KANDAHAR, Afghanistan - The Canadian soldier killed during a counter-insurgency operation last week stepped on an explosive before being thrown off a cliff edge to his death, military officials disclosed Sunday.
Initially, with the operation ongoing, they would only say that Pte. Sebastien Courcy, 26, died after a fall from "high ground" during the mission in the Panjwaii district of Kandahar province.
In fact, Courcy "stepped on something that exploded" as his team made their way to a vantage point on Salavat Gar, a mountain overlooking the village of Nakhonay, south of Kandahar city, said Lt.-Col. Mike Patrick, chief of operations for Task Force Kandahar.
Patrick said it remains unclear whether the explosion was the result of a freshly planted IED or an old landmine, an ever-present threat in the war-ravaged country.
But the operation that cost Courcy's life - dubbed Operation Constrictor IV - uncovered four bomb-making factories, dismantling an "assembly line" of the Taliban terror network, Patrick said after the three-day operation was complete.
A massive cache of weapons was also seized, including 50-calibre machine guns, bazookas and suicide vests, as well as chemical accelerants, home-made explosives and thousands of yards of commercial-grade detonation cord.
He said soldiers also found epoxy and ball bearings, which are glued to bombs to create deadly shrapnel.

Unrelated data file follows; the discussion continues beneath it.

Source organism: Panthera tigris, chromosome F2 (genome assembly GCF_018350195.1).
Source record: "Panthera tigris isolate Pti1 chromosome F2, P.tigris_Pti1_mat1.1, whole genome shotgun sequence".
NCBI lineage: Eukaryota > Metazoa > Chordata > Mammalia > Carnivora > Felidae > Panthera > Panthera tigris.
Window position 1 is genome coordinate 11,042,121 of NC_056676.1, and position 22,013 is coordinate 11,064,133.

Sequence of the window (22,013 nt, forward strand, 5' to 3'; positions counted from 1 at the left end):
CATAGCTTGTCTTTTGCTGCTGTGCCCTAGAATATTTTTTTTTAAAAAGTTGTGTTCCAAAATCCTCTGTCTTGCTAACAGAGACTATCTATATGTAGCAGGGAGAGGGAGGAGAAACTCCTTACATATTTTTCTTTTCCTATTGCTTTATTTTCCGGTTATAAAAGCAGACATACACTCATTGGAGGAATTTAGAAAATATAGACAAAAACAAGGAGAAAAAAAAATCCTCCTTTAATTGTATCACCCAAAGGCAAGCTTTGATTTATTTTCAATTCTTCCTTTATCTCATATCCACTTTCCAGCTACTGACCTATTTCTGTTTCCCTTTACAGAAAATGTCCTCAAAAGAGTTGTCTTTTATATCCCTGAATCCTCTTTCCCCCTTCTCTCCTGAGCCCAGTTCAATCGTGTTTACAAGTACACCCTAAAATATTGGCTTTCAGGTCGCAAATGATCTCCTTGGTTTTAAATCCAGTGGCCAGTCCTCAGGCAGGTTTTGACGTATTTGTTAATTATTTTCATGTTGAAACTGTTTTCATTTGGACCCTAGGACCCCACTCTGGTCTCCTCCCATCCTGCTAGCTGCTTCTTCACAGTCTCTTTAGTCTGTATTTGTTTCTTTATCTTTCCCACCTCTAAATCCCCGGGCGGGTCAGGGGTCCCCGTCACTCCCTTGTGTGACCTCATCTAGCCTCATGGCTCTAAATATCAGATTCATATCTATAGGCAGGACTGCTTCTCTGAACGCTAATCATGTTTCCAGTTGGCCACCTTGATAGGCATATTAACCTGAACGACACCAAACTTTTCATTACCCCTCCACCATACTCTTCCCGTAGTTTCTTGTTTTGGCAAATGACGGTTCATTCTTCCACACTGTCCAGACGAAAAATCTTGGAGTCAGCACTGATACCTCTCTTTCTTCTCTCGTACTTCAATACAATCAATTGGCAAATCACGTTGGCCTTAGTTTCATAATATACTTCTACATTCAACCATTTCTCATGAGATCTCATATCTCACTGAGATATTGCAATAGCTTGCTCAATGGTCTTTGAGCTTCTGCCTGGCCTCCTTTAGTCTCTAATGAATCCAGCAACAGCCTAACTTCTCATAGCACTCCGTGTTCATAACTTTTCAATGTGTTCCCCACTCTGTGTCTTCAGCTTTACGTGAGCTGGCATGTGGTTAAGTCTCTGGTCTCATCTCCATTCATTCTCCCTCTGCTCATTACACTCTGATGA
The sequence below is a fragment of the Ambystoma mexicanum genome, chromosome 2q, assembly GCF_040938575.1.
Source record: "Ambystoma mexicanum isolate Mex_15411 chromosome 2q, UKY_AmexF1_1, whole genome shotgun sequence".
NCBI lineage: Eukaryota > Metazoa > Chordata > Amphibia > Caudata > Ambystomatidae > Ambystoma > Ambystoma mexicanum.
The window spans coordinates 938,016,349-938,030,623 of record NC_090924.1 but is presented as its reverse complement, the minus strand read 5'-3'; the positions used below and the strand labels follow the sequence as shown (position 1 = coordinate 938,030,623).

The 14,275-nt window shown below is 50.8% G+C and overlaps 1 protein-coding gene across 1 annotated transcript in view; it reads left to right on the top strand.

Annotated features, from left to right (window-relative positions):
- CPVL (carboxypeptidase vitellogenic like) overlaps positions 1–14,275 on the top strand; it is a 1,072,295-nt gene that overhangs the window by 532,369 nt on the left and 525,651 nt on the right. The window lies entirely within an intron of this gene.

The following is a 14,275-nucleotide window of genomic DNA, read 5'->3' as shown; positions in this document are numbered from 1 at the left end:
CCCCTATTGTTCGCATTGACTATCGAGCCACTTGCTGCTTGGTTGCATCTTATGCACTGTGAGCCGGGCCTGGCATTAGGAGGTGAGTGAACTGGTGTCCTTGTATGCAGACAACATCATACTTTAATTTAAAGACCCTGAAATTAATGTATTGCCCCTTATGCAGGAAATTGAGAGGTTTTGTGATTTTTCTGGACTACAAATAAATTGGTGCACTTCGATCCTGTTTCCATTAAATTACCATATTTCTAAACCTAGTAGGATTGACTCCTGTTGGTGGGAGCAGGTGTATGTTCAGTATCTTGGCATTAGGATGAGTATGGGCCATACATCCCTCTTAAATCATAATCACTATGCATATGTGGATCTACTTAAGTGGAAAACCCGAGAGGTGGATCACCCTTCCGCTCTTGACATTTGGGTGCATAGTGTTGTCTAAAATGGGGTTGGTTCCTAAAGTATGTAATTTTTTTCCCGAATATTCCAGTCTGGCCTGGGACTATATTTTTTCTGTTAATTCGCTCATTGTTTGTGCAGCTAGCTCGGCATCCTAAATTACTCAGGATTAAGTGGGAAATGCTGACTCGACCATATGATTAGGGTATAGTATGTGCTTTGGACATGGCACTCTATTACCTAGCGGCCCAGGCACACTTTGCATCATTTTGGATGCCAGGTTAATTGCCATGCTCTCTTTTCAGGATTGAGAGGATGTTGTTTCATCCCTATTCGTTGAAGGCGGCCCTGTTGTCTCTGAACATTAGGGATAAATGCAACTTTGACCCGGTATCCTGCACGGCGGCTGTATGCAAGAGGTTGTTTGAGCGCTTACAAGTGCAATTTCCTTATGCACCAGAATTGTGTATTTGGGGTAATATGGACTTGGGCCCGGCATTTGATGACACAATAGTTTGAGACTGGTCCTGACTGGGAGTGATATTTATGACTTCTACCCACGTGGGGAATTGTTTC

"We removed hundreds of IEDs from the battlefield, pre-made, a substantial quantity of weapons, a huge amount of ammunition...but more importantly, the ability to manufacture the things that hurt us the most - IEDs," Patrick said.
He said there were suspected insurgents detained and some killed, but he would not say how many. He said they will be turned over to Afghan authorities to face trial.
Most of them fled the path of Canadian soldiers, and there were few engagements with Taliban, he said.
"They'll be back," Patrick said, but they "are not coming back today or tomorrow."
He said the plan is not to occupy the village, but to disrupt insurgents and take their munitions out of circulation.
The operation "hit the jackpot on the disruptive effect," he said.
A ground crew left Wednesday and took up position in a nearby town - a "feint" meant distract the insurgents. The next day, helicopters delivered two companies of infantry to the area around Nakhonay, effectively surrounding the town.
Nakhonay has been a staging area for Taliban attacks in Kandahar city, he said.
Patrick said the operation was not aimed at hunting down insurgents, but in disrupting their activities and seizing their weapons. In that sense, it was one of the most successful single operations conducted by Canadians in Kandahar, he said.
Canadians hadn't been in Nakhonay for two years, and the village is near the border of the Dandh district, where there is an ongoing effort to rebuild and develop communities in order to convince locals to shun the insurgency. Military and Afghan officials unveiled a model village project in the town of Deh-e-Bah earlier this month.
Patrick said they also wanted to get the weapons out of circulation ahead of elections next month.
Patrick said about 50 Taliban had turned the village of about 2,000 into a staging point for terror attacks in the city.
"The people had be living with this sort of Taliban occupation for a while," he said.